Crime Gun Indicators: Dealer, Firearm, and Transaction Characteristics

Christopher Koper, University of Pennsylvania

ABSTRACT
Gun violence presents a significant threat to public health in America. A few contemporary policy responses are based on the notions that particular handgun makes and models used frequently in crime (i.e., Saturday night specials) are more suitable for criminal than lawful purposes, that gun dealer who sell many crime guns are suspect, and that buyers who attempt to purchase more than one handgun per month are likely to be illegal traffickers. However, the evidence underlyinh these policies is unclear. Are "crime gun" models simply those that are most widely owned, particularly by lawful users in low income, high crime areas? Are "problem dealers" merely those that have high sales volumes, have been in business for many years, and/or are accessible from high crime areas? And are guns gold in multiple purchase transactions more likely to be used in crime than other guns? Using multi-year gun sales data from one state and national and local data on guns used in crime, this study will examine the likelihood that a gun sold at retail will be subsequently used in crime and whether that likelihood is influenced by characteristics of the gun, the gun dealer, or the transaction. Implications for gun legislation and enforcement will be considered.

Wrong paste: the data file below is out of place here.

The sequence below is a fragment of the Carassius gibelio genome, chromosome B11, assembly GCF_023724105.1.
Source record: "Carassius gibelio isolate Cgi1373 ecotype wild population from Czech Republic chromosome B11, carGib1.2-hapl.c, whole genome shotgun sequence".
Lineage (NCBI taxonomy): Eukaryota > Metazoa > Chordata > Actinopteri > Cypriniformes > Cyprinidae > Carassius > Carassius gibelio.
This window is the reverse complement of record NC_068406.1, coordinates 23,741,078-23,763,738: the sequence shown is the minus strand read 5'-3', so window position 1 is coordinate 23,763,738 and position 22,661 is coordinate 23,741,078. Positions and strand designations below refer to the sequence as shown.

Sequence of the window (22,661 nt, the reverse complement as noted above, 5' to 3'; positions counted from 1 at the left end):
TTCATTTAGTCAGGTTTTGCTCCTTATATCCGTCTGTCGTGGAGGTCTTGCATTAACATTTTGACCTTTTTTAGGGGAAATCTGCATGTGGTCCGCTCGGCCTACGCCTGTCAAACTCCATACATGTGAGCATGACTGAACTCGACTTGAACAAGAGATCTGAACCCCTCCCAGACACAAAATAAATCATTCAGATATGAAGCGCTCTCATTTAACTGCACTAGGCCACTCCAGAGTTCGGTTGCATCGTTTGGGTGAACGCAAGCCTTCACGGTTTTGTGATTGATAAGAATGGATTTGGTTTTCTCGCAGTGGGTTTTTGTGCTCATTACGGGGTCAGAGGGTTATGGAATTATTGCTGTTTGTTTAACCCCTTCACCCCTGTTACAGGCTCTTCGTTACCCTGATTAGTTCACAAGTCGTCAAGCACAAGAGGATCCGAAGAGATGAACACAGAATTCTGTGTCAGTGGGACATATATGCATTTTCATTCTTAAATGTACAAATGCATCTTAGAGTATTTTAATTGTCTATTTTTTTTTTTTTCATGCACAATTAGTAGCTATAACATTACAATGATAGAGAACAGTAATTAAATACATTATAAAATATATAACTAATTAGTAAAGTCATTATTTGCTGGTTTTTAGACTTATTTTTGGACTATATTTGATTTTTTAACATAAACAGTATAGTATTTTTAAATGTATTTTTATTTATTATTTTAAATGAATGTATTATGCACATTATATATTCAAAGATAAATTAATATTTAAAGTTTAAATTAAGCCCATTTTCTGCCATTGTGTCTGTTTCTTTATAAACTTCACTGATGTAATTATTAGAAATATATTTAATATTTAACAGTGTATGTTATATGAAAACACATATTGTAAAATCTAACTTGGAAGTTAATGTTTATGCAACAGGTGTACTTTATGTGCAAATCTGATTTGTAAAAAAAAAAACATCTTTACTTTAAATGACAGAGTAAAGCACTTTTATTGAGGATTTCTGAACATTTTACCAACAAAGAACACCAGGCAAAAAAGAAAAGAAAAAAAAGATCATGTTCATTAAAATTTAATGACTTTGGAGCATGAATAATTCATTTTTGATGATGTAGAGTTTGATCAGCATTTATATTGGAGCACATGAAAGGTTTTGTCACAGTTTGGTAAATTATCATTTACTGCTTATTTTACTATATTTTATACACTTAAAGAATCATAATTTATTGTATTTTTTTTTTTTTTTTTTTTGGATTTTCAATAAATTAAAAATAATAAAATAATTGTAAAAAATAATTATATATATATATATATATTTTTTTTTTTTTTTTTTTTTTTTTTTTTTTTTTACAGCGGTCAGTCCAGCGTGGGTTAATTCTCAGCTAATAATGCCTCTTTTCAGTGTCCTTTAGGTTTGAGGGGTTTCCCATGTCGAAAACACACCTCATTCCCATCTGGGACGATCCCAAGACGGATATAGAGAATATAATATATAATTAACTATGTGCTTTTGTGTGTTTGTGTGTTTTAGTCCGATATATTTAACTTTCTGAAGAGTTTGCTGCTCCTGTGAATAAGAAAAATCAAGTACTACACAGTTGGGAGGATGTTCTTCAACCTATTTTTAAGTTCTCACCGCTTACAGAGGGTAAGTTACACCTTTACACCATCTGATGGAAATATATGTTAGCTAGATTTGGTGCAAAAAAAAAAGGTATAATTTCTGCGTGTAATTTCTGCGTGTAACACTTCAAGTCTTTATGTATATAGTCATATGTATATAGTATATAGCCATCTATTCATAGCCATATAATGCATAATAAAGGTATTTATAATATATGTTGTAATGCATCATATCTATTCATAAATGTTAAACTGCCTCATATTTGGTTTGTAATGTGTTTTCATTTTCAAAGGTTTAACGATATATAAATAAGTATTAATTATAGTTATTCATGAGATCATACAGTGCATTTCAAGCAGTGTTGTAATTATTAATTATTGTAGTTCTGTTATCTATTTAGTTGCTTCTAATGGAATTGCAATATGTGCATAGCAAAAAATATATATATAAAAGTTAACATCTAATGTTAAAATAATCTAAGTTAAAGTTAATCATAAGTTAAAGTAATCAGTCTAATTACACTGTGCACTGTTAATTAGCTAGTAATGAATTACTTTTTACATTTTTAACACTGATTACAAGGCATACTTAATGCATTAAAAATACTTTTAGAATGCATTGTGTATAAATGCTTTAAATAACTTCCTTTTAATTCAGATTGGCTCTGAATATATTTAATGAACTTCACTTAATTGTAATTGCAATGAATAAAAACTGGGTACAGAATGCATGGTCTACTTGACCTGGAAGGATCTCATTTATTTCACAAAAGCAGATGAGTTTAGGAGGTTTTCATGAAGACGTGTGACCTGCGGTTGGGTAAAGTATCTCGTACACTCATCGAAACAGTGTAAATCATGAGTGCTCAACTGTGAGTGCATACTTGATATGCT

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Updated 05/20/2006